Update: Oh well, was more involved than dinner napkins and a Thanksgiving dinner. Looked up Coriell Specs and Designs, who did the drawings, and I came across a description for a “Coriell Studios Gallery of Christian Art – Christian artist Brad Coriell portrays God’s passion for us in his biblically-inspired sculptures, monuments, reliefs, murals, paintings and stage backdrops” and I thought, ahh, that sounds about right doesn’t it. Among Coriell’s clients are Walt Disney, Warner brothers, Sears, Sony, Audobon (etcentera etcetera), Colorado Cattlemans Association, Florida Cattlemans Association, Norman Rockwell Museum, U.S. Supreme Court, Ronald Reagan Library, John F. Kennedy Library, Lincoln Library, U.S. Governtment, Oral Roberts Ministry, Richard Roberts Ministries, Kenneth Copeland Ministries, Kenneth Hagin Ministries etcetera etcetera, the Saudi and British Royal Families and Elton John and Charlton Heston and etcetera etcetera. This project hasn’t made it into anticipated projects on the website but it fits with what’s shown under the Art-Engineering part of the portfolio.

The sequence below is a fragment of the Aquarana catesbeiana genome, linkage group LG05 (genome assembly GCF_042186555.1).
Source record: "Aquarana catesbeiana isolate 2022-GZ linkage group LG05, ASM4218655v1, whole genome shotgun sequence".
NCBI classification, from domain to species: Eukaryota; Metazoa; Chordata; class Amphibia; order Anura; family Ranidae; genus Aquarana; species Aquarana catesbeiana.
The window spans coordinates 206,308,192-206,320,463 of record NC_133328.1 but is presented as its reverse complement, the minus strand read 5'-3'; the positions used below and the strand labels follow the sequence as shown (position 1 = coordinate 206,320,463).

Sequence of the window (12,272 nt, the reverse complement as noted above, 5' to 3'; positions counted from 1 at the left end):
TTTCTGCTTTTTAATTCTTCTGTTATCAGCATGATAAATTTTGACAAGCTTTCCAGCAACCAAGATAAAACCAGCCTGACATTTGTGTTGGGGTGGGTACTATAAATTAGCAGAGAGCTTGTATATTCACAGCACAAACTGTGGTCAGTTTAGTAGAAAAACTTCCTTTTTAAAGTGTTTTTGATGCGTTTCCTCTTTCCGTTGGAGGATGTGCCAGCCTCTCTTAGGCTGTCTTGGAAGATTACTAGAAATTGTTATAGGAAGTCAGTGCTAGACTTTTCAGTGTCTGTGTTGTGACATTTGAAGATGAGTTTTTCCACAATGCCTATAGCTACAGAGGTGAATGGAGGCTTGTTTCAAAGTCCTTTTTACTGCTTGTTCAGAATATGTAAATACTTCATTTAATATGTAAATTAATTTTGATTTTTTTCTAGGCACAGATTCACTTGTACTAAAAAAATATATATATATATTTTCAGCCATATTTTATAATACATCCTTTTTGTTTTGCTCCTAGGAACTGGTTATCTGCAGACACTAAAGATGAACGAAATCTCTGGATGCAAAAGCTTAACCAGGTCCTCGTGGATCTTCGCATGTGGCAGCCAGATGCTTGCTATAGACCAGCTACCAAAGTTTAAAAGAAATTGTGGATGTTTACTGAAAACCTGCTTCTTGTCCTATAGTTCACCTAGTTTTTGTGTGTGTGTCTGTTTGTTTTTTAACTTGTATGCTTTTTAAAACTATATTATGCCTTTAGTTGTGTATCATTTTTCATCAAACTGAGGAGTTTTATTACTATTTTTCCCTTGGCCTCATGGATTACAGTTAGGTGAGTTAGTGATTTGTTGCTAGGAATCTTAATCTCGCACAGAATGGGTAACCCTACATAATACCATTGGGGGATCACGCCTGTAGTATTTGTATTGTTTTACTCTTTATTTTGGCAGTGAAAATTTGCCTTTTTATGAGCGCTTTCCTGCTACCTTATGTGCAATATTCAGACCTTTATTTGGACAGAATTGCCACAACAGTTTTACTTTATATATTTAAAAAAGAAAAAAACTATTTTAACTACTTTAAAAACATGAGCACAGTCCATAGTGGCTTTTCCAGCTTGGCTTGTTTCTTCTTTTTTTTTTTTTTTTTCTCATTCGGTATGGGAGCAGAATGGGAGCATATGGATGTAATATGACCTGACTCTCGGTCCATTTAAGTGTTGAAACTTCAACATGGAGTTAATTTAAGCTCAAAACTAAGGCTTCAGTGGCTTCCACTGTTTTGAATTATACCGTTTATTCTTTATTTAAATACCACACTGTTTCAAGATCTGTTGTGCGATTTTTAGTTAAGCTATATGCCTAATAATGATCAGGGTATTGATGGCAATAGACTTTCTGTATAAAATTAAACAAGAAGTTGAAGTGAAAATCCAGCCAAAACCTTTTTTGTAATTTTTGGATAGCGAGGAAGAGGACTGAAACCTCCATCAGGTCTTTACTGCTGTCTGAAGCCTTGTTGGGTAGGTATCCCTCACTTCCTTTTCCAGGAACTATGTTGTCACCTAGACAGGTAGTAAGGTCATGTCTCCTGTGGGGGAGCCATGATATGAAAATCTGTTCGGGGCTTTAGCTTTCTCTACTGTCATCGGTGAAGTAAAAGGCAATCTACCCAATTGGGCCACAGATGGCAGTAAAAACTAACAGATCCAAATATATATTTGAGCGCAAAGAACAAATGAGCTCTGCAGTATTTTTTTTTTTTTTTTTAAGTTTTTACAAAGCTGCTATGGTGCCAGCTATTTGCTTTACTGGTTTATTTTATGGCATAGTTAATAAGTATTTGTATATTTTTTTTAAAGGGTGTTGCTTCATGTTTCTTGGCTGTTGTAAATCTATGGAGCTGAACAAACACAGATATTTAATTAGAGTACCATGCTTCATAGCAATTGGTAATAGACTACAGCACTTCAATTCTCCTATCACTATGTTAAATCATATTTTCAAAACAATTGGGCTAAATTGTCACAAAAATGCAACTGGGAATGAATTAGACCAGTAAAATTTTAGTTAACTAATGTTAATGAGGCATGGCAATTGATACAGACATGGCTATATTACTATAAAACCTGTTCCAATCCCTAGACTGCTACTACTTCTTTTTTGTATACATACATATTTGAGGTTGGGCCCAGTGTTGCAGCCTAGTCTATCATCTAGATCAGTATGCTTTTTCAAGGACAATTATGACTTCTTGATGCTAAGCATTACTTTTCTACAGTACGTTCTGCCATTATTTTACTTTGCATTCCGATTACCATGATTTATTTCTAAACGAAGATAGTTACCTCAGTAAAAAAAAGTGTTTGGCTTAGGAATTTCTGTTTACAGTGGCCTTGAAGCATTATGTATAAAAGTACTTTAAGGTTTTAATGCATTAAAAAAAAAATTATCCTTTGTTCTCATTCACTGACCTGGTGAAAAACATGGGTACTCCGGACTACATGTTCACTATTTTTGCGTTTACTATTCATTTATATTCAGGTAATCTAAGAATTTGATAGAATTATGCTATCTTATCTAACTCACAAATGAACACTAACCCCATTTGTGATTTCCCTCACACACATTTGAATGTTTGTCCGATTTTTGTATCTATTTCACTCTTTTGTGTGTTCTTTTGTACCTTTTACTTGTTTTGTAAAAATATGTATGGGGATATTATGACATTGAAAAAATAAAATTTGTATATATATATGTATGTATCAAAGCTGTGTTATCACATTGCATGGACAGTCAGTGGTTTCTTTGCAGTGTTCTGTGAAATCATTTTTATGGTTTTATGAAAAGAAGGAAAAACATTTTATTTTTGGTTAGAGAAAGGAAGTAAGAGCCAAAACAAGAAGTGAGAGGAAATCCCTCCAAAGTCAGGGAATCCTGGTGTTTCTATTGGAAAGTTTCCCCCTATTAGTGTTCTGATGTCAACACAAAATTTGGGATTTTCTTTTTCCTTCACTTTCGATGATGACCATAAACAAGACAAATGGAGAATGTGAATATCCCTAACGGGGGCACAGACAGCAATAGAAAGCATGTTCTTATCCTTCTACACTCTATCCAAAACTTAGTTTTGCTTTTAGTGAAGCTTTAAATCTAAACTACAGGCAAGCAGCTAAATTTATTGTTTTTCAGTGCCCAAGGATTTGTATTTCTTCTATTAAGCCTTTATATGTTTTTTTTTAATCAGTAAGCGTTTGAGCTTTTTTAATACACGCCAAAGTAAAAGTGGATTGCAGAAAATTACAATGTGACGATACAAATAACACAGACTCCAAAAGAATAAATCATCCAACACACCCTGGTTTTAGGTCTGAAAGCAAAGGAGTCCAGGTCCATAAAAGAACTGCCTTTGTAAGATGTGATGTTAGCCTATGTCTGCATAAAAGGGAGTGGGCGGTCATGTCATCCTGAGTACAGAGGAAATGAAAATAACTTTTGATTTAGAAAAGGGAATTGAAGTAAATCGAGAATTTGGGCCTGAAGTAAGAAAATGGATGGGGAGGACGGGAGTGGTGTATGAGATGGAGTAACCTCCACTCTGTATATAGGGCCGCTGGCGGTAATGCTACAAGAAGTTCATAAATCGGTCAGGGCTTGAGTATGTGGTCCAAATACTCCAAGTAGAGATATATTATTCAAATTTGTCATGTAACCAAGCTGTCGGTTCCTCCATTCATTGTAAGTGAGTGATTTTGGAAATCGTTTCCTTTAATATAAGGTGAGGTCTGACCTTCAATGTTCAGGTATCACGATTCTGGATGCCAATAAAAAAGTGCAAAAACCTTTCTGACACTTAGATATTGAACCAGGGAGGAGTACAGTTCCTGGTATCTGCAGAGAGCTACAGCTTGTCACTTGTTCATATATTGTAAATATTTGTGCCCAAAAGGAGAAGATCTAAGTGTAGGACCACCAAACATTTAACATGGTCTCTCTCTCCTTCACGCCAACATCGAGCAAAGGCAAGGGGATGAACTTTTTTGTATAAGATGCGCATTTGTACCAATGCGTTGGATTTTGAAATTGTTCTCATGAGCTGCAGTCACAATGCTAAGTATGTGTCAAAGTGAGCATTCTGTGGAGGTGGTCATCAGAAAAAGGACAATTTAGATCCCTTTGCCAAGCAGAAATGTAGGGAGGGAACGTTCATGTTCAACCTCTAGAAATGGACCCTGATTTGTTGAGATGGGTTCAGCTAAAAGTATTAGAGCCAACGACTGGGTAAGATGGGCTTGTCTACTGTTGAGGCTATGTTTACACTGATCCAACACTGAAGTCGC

Update: I was being too generous. There’s nothing clueless about it. Pure unadulterated let’s-see-if-we-can-mine-this-one snake oil greed.